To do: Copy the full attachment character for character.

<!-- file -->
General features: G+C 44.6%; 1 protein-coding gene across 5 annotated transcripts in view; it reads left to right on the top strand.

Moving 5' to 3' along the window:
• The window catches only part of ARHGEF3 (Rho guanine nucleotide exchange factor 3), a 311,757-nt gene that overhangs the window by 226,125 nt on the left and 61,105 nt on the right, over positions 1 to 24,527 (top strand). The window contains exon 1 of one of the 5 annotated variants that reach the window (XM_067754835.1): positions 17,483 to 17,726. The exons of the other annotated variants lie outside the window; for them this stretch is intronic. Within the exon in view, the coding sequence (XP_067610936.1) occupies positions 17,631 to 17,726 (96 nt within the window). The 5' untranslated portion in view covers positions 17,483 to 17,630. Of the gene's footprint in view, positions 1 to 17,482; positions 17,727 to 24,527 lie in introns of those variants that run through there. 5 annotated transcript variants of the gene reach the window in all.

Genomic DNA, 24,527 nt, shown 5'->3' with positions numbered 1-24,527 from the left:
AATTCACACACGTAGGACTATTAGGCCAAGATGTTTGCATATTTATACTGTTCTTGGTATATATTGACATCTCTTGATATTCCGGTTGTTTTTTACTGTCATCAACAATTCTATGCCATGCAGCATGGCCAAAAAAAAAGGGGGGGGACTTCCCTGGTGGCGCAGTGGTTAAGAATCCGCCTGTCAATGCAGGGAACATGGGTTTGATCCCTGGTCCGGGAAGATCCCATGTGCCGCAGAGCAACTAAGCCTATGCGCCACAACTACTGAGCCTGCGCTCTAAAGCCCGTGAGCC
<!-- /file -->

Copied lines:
General features: G+C 44.6%; 1 protein-coding gene across 5 annotated transcripts in view; it reads left to right on the top strand.

Moving 5' to 3' along the window:
• The window catches only part of ARHGEF3 (Rho guanine nucleotide exchange factor 3), a 311,757-nt gene that overhangs the window by 226,125 nt on the left and 61,105 nt on the right, over positions 1 to 24,527 (top strand). The window contains exon 1 of one of the 5 annotated variants that reach the window (XM_067754835.1): positions 17,483 to 17,726. The exons of the other annotated variants lie outside the window; for them this stretch is intronic. Within the exon in view, the coding sequence (XP_067610936.1) occupies positions 17,631 to 17,726 (96 nt within the window). The 5' untranslated portion in view covers positions 17,483 to 17,630. Of the gene's footprint in view, positions 1 to 17,482; positions 17,727 to 24,527 lie in introns of those variants that run through there. 5 annotated transcript variants of the gene reach the window in all.

Genomic DNA, 24,527 nt, shown 5'->3' with positions numbered 1-24,527 from the left:
AATTCACACACGTAGGACTATTAGGCCAAGATGTTTGCATATTTATACTGTTCTTGGTATATATTGACATCTCTTGATATTCCGGTTGTTTTTTACTGTCATCAACAATTCTATGCCATGCAGCATGGCCAAAAAAAAAGGGGGGGGACTTCCCTGGTGGCGCAGTGGTTAAGAATCCGCCTGTCAATGCAGGGAACATGGGTTTGATCCCTGGTCCGGGAAGATCCCATGTGCCGCAGAGCAACTAAGCCTATGCGCCACAACTACTGAGCCTGCGCTCTAAAGCCCGTGAGCC